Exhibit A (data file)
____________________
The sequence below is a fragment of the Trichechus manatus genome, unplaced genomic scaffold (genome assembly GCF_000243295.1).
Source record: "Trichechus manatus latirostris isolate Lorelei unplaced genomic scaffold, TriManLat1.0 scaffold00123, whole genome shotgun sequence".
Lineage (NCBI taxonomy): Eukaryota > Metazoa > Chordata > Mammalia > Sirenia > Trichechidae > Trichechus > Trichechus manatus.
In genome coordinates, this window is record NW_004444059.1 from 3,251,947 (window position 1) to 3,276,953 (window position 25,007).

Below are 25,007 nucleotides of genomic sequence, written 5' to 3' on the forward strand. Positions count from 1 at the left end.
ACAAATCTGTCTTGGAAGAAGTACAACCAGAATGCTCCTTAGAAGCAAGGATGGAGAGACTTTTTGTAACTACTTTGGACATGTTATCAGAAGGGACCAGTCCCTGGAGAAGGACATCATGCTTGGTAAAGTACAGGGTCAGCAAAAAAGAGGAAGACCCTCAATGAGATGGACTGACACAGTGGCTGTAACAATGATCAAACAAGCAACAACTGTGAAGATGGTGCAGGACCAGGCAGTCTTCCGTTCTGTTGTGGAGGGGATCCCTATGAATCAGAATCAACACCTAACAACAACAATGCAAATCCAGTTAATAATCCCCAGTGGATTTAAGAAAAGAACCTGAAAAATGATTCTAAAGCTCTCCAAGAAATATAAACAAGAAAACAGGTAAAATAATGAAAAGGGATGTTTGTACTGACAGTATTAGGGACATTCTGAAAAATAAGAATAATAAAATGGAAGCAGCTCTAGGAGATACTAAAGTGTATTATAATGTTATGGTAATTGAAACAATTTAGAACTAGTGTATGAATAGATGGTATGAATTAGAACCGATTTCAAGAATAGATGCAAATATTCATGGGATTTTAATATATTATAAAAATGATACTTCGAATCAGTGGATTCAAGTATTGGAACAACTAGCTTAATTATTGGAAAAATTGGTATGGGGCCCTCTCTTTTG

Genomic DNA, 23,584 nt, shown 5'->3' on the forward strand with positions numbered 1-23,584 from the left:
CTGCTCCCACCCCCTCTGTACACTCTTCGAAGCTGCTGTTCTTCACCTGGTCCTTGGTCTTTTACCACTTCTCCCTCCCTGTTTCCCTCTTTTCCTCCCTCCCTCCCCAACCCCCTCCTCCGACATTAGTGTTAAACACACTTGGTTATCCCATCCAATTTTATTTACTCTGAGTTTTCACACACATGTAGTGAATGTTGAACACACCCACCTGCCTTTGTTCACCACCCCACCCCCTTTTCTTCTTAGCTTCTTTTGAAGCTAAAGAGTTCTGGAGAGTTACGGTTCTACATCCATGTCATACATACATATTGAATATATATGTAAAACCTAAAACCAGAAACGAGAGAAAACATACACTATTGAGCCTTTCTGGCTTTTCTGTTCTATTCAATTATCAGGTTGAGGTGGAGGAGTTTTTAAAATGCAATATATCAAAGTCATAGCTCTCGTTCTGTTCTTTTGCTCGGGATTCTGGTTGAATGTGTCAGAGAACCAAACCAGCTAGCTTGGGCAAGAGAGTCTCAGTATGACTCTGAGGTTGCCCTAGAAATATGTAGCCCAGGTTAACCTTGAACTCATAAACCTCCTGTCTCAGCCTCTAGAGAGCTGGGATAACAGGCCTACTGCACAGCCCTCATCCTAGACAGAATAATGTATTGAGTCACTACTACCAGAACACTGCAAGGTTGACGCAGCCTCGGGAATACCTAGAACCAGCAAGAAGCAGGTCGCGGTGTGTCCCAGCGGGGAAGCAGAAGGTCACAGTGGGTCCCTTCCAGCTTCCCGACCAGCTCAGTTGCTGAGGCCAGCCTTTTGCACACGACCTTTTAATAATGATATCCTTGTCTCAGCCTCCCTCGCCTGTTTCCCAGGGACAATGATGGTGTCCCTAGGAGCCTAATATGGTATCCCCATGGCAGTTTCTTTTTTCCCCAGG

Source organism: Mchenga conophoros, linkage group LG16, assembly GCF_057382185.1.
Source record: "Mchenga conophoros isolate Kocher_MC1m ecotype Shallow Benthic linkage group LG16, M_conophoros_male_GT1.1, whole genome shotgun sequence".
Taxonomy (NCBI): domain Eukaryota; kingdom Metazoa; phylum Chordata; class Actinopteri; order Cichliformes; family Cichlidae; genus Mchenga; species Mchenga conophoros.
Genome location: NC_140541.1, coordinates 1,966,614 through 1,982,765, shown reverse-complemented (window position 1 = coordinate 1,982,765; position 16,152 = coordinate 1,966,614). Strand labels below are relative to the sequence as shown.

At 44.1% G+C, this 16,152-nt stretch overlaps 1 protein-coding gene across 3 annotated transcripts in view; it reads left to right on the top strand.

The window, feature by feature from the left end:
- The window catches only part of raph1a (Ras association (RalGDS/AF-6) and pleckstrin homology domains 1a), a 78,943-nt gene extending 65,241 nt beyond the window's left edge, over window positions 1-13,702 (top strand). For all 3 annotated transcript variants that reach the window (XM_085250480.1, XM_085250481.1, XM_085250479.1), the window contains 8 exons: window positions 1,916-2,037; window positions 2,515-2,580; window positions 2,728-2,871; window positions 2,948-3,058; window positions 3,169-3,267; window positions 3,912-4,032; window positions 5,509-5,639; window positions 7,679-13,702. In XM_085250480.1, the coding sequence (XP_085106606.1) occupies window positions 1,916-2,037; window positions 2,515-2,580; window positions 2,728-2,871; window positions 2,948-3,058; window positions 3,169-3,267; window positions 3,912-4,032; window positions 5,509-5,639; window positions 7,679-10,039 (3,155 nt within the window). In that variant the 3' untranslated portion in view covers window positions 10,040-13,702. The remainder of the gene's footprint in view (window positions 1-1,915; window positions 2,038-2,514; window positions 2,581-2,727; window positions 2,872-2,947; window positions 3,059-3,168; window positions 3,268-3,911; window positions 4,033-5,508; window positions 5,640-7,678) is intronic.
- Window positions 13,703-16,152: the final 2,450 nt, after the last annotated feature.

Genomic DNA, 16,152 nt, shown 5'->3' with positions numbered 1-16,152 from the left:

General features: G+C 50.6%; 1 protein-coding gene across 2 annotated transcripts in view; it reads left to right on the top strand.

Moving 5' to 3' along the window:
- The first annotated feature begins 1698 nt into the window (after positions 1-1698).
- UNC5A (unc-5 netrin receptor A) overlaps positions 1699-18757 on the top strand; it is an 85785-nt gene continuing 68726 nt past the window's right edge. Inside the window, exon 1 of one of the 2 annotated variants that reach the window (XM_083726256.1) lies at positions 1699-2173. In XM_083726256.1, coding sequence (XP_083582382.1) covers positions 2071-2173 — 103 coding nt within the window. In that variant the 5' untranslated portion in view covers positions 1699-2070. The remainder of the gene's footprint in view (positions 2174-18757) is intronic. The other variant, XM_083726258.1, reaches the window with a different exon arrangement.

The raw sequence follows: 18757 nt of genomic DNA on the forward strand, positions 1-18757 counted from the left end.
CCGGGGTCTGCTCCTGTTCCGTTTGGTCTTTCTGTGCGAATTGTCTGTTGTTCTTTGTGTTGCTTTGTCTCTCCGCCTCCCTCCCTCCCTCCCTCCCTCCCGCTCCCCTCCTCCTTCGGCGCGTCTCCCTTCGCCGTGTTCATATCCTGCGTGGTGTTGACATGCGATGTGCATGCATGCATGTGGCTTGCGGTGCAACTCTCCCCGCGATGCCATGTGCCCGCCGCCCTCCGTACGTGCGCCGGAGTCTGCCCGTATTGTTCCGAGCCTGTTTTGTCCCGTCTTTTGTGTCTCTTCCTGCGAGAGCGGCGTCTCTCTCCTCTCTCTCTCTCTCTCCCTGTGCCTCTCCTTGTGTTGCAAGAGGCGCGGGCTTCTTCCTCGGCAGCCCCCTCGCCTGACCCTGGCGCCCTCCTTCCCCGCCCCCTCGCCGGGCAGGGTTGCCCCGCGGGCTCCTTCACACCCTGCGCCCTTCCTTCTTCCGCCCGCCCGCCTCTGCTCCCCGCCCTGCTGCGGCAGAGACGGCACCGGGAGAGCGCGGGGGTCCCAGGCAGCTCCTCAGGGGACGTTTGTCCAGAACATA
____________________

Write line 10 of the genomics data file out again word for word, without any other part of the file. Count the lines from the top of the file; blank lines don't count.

Source record: "Mchenga conophoros isolate Kocher_MC1m ecotype Shallow Benthic linkage group LG16, M_conophoros_male_GT1.1, whole genome shotgun sequence".